Mountain chains are elongate, elevated areas of the earth's surface comprising several sub-parallel mountain ranges. Each mountain range is a connected series of mountain peaks (i.e., large rock masses that rise abruptly above the surrounding landscape). Mountain chains may be a thousand or more kilometers long and hundreds of kilometers wide. Mountain chains are formed by the interplay of endogenic and exogenic processes. Endogenic processes are those that originate within the earth, such as orogenesis and volcanism. Exogenic processes are external processes, such as weathering and erosion due to the action of water, ice, and wind.
Volcanism during subduction of oceanic crust beneath oceanic crust creates an island arc. Island arcs may comprise an arcuate alignment of volcanic island peaks (e.g., the Aleutian Islands) or a continuous land area comprising a central mountain chain formed by volcanic and tectonic processes (e.g., Japan). Subduction of oceanic crust beneath continental crust creates a Cordilleran or Andean-style mountain chain. The best-known example is the Andes in South America, where the oceanic Nazca Plate is subducted beneath the continental South American Plate. In the Barisan Mountains of Sumatra, Indonesia, oceanic lithosphere of the Indo-Australian Plate is obliquely subducted beneath continental crust of the Sunda Plate. A network of faults comprising a transcurrent fault system dissects the resulting volcanic mountain chain.
Collisional mountain chains result from the collision between two continental lithospheric plates or between a continental plate and an island arc. The continental lithosphere is greatly thickened in this process called orogenesis. The resulting belt of uplifted crust forms a mountain chain with a commensurate deep lithospheric keel or root. Such isostatic balance can be likened to an iceberg where only a proportion protrudes out of the water, with a large part of its mass being below water. When material in the mountain is removed by erosion or tectonically through extensional faulting, compensatory uplift will occur while the lithospheric root remains. Rocks previously at greater depths are, therefore, brought closer to the surface in a process called exhumation. Tens of kilometers of rock may be removed by erosion before a collisional mountain chain is eventually flattened. Eroded sediments are deposited in adjacent extensional or foreland basins. Extensive erosion plus or minus tectonic exhumation due to displacement along faults results in exhumation of high-grade rocks. Collisional mountain belts include:
- the European Alps, formed by collision of the European Plate with the Adriatic Plate following closure of part of the Tethyan Ocean,
- the Himalayas, formed by the collision between the Eurasian Plate with island arcs and the Indian Plate.
Folding of rock layers may also occur in the hinterland to a collisional orogenic belt or in a cover sequence where basement rocks slide past one another at the same time as undergoing regional shortening (i.e., a transpressional belt). Trains of folds can also form during gravitationally induced sliding on a weak basal décollement horizon without regional shortening. In all such folded areas, rock layers more resistant to erosion in regional-scale antiforms may define a continuous mountain range along each anticline. Such fold mountain chains generally lack the presence of a deep lithospheric root and will more rapidly disappear due to the effects of erosion over time.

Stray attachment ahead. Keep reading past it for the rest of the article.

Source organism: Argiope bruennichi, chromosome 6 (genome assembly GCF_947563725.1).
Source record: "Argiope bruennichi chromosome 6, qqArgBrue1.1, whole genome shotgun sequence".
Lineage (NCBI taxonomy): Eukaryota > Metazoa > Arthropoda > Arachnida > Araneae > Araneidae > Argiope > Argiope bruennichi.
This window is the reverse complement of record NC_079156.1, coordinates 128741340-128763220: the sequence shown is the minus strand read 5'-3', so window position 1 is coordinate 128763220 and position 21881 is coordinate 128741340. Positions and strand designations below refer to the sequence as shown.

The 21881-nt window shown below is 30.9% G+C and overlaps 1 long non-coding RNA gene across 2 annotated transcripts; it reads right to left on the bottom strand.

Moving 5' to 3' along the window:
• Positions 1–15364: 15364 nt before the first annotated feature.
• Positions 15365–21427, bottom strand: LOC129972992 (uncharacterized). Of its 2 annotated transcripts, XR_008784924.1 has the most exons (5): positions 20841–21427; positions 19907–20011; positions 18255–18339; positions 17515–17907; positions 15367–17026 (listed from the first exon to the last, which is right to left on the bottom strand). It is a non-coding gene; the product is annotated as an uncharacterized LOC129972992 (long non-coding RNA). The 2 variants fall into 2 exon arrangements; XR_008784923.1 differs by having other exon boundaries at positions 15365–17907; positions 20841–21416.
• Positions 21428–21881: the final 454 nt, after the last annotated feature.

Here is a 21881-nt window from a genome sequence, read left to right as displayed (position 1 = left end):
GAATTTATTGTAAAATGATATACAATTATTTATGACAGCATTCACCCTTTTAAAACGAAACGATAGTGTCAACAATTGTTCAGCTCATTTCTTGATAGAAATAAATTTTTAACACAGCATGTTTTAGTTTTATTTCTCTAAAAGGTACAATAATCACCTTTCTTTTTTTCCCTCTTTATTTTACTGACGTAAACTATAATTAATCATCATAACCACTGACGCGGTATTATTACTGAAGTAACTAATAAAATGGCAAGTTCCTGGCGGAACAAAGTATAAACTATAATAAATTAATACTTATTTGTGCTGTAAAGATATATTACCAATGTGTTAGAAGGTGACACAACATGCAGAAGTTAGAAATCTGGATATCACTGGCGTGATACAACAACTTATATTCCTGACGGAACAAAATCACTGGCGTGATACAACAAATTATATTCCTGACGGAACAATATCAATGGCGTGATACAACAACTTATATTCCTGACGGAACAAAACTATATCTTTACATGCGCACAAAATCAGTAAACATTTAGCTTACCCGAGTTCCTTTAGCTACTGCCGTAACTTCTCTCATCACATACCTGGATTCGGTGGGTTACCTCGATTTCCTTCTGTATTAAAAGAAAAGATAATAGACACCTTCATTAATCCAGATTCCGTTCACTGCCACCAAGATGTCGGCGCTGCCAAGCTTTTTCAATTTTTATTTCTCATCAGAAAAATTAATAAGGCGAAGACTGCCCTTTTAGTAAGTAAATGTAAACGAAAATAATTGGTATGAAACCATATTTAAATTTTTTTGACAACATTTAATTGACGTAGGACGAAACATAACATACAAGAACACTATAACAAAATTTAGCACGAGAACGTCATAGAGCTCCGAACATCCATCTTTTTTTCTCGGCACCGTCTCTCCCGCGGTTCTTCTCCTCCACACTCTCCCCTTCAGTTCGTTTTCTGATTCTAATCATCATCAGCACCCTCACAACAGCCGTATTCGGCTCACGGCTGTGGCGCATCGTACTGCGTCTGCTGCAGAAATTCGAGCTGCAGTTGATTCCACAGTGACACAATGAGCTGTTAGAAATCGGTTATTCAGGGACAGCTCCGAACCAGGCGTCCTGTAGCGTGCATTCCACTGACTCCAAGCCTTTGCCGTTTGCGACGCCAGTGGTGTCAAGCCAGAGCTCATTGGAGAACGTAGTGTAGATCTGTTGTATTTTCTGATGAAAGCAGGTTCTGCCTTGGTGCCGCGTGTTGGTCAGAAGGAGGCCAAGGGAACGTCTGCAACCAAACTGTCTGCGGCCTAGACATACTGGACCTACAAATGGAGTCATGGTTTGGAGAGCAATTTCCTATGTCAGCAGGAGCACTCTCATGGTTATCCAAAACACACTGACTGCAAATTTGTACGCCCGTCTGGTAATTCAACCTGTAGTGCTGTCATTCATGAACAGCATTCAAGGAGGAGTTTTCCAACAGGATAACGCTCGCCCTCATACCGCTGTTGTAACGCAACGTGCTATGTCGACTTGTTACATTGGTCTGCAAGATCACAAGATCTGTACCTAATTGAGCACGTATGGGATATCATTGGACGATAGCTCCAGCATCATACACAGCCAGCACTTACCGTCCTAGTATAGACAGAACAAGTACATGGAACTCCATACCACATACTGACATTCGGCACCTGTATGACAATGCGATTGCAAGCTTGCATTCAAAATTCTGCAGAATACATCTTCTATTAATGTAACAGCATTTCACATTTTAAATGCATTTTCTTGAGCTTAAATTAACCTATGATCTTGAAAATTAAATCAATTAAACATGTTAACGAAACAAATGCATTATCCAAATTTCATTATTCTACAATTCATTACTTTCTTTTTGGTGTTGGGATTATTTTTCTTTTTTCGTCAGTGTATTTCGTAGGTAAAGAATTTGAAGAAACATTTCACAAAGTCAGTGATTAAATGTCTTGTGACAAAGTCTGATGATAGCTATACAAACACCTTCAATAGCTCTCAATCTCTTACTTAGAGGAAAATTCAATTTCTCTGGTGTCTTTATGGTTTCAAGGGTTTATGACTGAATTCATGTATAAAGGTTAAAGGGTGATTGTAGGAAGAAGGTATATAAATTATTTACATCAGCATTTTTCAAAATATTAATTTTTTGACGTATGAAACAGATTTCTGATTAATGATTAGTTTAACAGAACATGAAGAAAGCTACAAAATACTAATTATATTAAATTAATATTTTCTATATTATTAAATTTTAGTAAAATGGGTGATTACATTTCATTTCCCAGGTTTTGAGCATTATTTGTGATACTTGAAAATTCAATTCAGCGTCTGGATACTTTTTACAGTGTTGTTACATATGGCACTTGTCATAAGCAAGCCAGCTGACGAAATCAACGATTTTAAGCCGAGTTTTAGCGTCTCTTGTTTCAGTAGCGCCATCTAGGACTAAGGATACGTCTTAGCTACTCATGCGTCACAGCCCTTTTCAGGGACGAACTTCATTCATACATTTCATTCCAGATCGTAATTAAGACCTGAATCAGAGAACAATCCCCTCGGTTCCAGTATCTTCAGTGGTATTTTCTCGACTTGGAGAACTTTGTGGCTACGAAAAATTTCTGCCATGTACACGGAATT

Steep to moderately dipping normal faults formed during regional, horizontal extension during collapse of a collisional mountain belt or rifting may downthrow blocks of rock called graben, leaving elongate, fault-bounded high blocks (horsts). Block-faulted mountain chains are formed if displacements are great enough and erosion rates are low. Rock layers between parallel-dipping normal faults are tilted and this may result in asymmetrical mountain ranges with steep faces and
long dip slopes parallel to layering. Valleys along intervening graben in which the eroded sediments are deposited separate the ridges. Mountain chains formed by extensional faulting occur in areas of widely distributed extension, such as the Basin and Range Province of Utah and Wyoming. Displacement can also take place along shallowly dipping extensional detachment faults that widen to form ductile shear zones at greater depth. The earth's lithosphere is thinned during regional extension. In order to compensate for this, the underlying asthenosphere is arched upward beneath the area of greatest lithospheric thinning. Extensional detachments are folded and deep crustal rocks exhumed, forming metamorphic core complexes. Metamorphic core complexes commonly produce elongate domal mountains as their metamorphic and possibly igneous core is likely to be more resistant to subsequent weathering than the surrounding low-grade rocks.
See also Orogeny; Plate tectonics; Subduction zone
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